FIG. 5 shows a block diagram of an exemplary page table, in accordance with one embodiment of the present invention.

FIG. 6 shows a block diagram of an exemplary page directory, in accordance with one embodiment of the present invention.

FIG. 7 shows a flow diagram of a method of accessing memory in an aperture mapped memory space, in accordance with one embodiment of the present invention.

FIG. 8 shows a flow diagram of a method of accessing memory in an aperture mapped memory space, in accordance with another embodiment of the present invention.

DETAILED DESCRIPTION OF THE INVENTION

Reference will now be made in detail to the embodiments of the invention, examples of which are illustrated in the accompanying drawings. While the invention will be described in conjunction with these embodiments, it will be understood that they are not intended to limit the invention to these embodiments. On the contrary, the invention is intended to cover alternatives, modifications and equivalents, which may be included within the scope of the invention as defined by the appended claims. Furthermore, in the following detailed description of the present invention, numerous specific details are set forth in order to provide a thorough understanding of the present invention. However, it is understood that the present invention may be practiced without these specific details. In other instances, well-known methods, procedures, components, and circuits have not been described in detail as not to unnecessarily obscure aspects of the present invention.

Referring to FIG. 2, an exemplary computing device 200 for implementing embodiments of the present invention is shown. The computing device 200 may be a personal computer, server computer, client computer, laptop computer, hand-held device, minicomputer, mainframe computer, distributed computer system or the like. The computing device 200 includes one or more processors (e.g., CPU) 210, one or more computing device-readable media 215, 220, 225 and one or more input/output (I/O) devices 220, 230, 235, 240, 245. The I/O devices 230, 235, 240, 245 may include a network adapter (e.g., Ethernet card), CD drive, DVD drive and/or the like, and peripherals such as a keyboard, a pointing device, a speaker, a printer, and/or the like. One or more I/O devices, such as a network adapter 230, may provide for communicating with one or more other peer computing devices. The computing device 200 may also include one or more specialized processors, such as a graphics processing unit (GPU) 250. If the computing device 200 includes a plurality of GPUs 250, it may also include a plurality of graphics memories 225.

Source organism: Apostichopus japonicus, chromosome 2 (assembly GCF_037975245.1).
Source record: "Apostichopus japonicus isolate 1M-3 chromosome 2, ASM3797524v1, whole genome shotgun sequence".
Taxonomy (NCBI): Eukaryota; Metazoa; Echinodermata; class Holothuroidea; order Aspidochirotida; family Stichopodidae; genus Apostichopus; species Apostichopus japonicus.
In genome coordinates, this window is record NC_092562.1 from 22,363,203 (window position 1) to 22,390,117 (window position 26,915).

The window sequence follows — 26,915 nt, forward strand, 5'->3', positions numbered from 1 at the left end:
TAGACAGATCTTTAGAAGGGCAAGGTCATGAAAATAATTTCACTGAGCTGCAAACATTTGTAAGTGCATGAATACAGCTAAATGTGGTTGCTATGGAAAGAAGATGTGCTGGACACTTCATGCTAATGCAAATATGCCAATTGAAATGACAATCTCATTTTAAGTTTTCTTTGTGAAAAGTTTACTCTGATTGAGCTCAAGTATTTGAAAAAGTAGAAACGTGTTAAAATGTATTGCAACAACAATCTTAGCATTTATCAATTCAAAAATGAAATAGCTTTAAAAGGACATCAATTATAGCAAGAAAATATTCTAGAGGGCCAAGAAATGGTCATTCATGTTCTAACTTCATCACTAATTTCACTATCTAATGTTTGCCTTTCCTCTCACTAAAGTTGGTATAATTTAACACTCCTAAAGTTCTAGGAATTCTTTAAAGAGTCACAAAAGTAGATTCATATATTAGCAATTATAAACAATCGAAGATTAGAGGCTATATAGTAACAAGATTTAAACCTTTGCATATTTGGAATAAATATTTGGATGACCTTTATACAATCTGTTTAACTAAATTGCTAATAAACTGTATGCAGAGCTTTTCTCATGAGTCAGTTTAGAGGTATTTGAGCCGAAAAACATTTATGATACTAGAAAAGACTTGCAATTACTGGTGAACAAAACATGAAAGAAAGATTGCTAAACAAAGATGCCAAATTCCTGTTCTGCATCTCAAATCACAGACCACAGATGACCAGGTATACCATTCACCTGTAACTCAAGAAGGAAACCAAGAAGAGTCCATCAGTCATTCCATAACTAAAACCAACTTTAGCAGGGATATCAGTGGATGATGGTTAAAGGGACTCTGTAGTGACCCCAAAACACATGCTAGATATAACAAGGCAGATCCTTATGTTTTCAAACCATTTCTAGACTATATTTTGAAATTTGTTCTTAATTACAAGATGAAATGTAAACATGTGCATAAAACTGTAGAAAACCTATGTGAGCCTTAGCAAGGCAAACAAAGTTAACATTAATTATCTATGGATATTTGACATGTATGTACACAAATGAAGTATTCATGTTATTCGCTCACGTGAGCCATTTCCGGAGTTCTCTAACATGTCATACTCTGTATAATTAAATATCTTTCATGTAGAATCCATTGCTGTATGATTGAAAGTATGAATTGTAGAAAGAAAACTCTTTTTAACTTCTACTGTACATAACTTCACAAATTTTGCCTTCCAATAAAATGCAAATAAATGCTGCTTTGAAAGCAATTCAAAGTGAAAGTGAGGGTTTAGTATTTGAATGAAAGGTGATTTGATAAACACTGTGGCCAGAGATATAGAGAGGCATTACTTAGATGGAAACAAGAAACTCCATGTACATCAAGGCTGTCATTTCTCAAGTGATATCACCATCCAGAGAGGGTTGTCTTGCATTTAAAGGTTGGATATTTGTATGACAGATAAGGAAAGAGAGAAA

The computing device-readable media 215, 220, 225 may be characterized as primary memory and secondary memory. Generally, the secondary memory, such as a magnetic and/or optical storage, provides for non-volatile storage of computer-readable instructions and data for use by the computing device 200. For instance, the disk drive 220 may store the operating system (OS) 255 and applications and data 260. The primary memory, such as the system memory 215 and/or graphics memory 225, provides for volatile storage of computer-readable instructions and data for use by the computing device 200. For instance, the system memory 215 may temporarily store a portion of the operating system 255′ and a portion of one or more applications and associated data 260′ that are currently used by the CPU 210, GPU 250 and the like.

The computing device-readable media 215, 220, 225, I/O devices 220, 230, 235, 240, 245, and GPU(s) 250 may be communicatively coupled to the processor 210 by a chip set 265 and one or more busses. The chipset 265 acts as a simple input/output hub for communicating data and instructions between the processor 210 and the computing device-readable media 215, 220, 225, I/O devices 220, 230, 235, 240, 245, and GPU 250. In one implementation, the chipset 265 includes a northbridge 270 and southbridge 275. The northbridge 270 provides for communication with the processor 210 and interaction with the system memory 215. The southbridge 275 provides for input/output functions.

The graphics processing unit 250 may include a memory management unit (MMU) 280 for managing the transfer of data and instructions. However, in other embodiments the MMU 280 may be independent circuit, a part of the chip set 265, a part of the primary or secondary memory, or other component in the computing device.

The MMU 280 translates virtual address to physical addresses. In one implementation, the virtual address space is divided into pages of size 2N bytes. The pages may be from 2 kilobytes to 512 megabytes or more, and are typically 4 kilobytes to 64 kilobytes in size. In such cases, the MMU 280 translates virtual page numbers to physical page numbers utilizing an address translation data structure.